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How can I denounce "miracles" and "prophecies" to my religious friends?

I have many friends that are religious that ask how miracles can happen and how God can show them future events that come true, if there is no God. So, I need answers on how to combat this, because I am obviously an atheist.

Posted: July 6th 2009

George Ricker www

You don’t have to denounce anything. It’s not incumbent upon you to prove that miracles and prophecies are false. It is incumbent upon them to prove they are true.

Require clear statements of just what happened. What’s the evidence? What’s the documentation? Who are the sources? Ask for specifics. Refuse to accept generalities or anecdotes that have no verifiable evidence to support them.

Above all, reject any effort to put the burden of proof on your shoulders. “Prove me wrong” isn’t an acceptable argument. It’s an attempt at intellectual bullying. Don’t allow it.

Posted: July 9th 2009

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Eric_PK

Great stuff on miracles here:

Why won’t god heal amputees

As for predictions, ask them what useful predictions were made ahead of time.

Posted: July 8th 2009

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Reed Braden www

Demand evidence. Miraculous stories are almost always, “So-and-so had cancer and God took it away after prayer.” These are usually second- or third-hand, in my experience. Also, in my experience, a lot of miracle stories are about cancer survivors, so I’ll hit that issue as well while I’m on the topic.

Cancer is something that isn’t usually immediately obvious, being internal, so many people are misdiagnosed with cancer and later shown to not have cancer. Cancers also can go into remission or be rejected by the body naturally, but theists latch onto these storied as proof of their God.

A woman I know tried to convert me with a story about a friend of hers who had stomach cancer and it went away, “over night.” She even brought pictures of scans that showed the mass that—over the course of a month, according to the dates—went away. The cancer was simply in remission and returned, killing the man about a month after my friend tried to convert me with his story.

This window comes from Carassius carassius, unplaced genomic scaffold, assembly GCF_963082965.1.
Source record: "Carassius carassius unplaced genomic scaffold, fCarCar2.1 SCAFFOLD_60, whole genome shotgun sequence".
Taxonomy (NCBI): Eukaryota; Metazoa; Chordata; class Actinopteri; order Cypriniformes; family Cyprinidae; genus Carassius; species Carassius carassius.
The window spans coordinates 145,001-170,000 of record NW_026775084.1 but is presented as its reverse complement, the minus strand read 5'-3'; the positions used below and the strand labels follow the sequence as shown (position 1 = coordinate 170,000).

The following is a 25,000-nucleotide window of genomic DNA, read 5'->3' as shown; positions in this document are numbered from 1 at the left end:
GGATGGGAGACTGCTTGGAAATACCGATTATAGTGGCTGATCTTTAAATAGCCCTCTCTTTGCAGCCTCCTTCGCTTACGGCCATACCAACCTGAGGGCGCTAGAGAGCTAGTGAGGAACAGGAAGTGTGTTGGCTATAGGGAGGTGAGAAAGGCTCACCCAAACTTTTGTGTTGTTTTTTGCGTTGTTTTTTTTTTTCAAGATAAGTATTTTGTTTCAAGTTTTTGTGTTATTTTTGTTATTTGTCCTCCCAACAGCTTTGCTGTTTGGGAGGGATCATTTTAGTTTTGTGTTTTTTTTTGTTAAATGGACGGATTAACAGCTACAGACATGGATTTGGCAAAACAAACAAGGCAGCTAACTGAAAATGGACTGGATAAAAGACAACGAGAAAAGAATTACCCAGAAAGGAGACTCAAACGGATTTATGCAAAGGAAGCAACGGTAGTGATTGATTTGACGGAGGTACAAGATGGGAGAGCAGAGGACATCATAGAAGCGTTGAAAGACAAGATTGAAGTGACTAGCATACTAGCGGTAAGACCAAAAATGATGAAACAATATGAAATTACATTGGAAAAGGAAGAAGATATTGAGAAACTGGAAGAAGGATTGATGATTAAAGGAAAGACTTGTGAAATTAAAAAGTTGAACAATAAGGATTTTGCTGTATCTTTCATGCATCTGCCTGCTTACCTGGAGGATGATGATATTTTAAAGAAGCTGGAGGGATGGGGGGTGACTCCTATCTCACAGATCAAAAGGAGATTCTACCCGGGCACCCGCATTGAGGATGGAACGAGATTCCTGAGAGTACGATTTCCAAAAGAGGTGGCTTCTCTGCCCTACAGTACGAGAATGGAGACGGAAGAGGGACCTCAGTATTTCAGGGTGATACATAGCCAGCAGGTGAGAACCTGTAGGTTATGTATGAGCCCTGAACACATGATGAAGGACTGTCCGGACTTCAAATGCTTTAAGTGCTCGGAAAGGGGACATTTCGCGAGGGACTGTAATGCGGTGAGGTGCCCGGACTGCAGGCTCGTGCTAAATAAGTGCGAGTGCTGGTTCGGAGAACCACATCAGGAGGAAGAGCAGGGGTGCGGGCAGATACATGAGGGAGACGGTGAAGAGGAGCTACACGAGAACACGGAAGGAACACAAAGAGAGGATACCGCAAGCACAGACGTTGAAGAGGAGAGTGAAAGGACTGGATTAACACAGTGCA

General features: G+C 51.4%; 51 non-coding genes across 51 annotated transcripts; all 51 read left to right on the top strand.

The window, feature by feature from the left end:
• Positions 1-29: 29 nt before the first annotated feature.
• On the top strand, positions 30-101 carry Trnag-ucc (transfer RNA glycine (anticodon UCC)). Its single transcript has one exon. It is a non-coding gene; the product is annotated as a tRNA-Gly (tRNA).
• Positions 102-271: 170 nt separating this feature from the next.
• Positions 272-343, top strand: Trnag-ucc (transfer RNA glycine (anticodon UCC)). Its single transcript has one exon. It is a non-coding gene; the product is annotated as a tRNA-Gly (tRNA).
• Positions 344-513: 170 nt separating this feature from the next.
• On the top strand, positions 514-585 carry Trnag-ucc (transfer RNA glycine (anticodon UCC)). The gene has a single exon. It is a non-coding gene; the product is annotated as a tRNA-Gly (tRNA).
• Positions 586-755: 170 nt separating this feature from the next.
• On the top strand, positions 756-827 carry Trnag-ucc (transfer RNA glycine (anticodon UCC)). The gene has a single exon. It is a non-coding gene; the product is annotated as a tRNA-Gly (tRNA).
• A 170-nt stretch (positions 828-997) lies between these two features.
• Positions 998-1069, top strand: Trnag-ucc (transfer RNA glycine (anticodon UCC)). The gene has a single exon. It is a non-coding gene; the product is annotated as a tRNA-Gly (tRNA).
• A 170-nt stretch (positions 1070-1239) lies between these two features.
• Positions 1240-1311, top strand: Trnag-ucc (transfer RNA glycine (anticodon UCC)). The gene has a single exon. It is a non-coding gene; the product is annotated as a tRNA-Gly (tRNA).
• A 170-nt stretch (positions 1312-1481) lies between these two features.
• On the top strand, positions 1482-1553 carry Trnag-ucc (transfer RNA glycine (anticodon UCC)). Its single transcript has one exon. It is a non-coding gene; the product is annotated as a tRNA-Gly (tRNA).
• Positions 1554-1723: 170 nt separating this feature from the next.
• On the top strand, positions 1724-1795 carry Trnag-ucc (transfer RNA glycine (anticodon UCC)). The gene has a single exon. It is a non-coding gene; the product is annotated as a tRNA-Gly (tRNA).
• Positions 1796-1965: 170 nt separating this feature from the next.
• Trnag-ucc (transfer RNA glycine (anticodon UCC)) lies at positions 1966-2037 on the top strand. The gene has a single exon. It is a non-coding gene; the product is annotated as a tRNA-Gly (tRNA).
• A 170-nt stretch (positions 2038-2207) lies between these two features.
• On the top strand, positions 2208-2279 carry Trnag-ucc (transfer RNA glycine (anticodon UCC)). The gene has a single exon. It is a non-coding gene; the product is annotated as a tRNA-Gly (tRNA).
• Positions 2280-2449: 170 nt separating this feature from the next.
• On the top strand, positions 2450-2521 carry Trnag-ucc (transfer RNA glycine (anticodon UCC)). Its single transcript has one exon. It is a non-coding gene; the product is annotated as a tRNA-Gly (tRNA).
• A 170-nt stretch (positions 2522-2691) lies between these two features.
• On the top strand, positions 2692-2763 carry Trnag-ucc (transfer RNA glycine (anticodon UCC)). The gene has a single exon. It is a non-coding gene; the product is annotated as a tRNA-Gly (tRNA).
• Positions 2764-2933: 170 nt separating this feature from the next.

Almost all cancer patients are going to have people praying for them. Most people are religious and even most Atheists have religious family and friends, so I would wager that a good 99% or more cases of cancer are specifically singled out in prayer by individuals or by groups. If miracle cancer cures were the result of prayer, why would most cancer patients die? Does God only listen to some of the pleas for life and ignore the others? Why is there an equal rate of cancer deaths among cancer patients of different religions?

Ask your friends why the diseases God cures are all things that might have gotten better anyway. There’s a reason why the question, “Why won’t God heal amputees?” is so overused: It works. it’s logically sound.

That tackles the most widely abused misconception passed off as a miracle. For anything else, just demand evidence. Second- and third-hand stories are not evidence.

As for the “gift” of prophesy, consider this:

There are almost 7 billion people on this planet and most of them dream. If 7 billion people dream one dream each every night for a year, that’s 2,555 billion or over 2.5 trillion dreams a year. Dreams are just random visualizations of an amalgamation of past experiences and thoughts. So with 2.5 trillion randomly generated amalgamations of nonsense every year, someone will be able to convincingly reverse-engineer a few of those dreams to say that they predicted events.

No one had a clear vision of 4 hijacked 747s flying into the World Trade Centre, the Pentagon and a field in Pennsylvania before 11 September 2001, but after the attacks, millions of people claimed to have dreams in the year prior that were somehow similar, if they applied a few justifications to random imagery.

Prophecy is bullshit and only works in retrospect… but then it’s just called memory.

Posted: July 8th 2009

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SmartLX www

The question isn’t how, it’s whether these things have happened. Ask them to establish one miracle or prophecy which can actually be established to have occurred, and to have been impossible without divine assistance. Asking how is effectively assuming that they have happened, which I doubt you do.

In the case of prophecies, that’s different from asking for one which simply came true. It can be very easy to make an accurate prediction if for example you predict something obvious, or the prediction itself spurs its own fulfillment. I go into more detail here.

Posted: July 7th 2009

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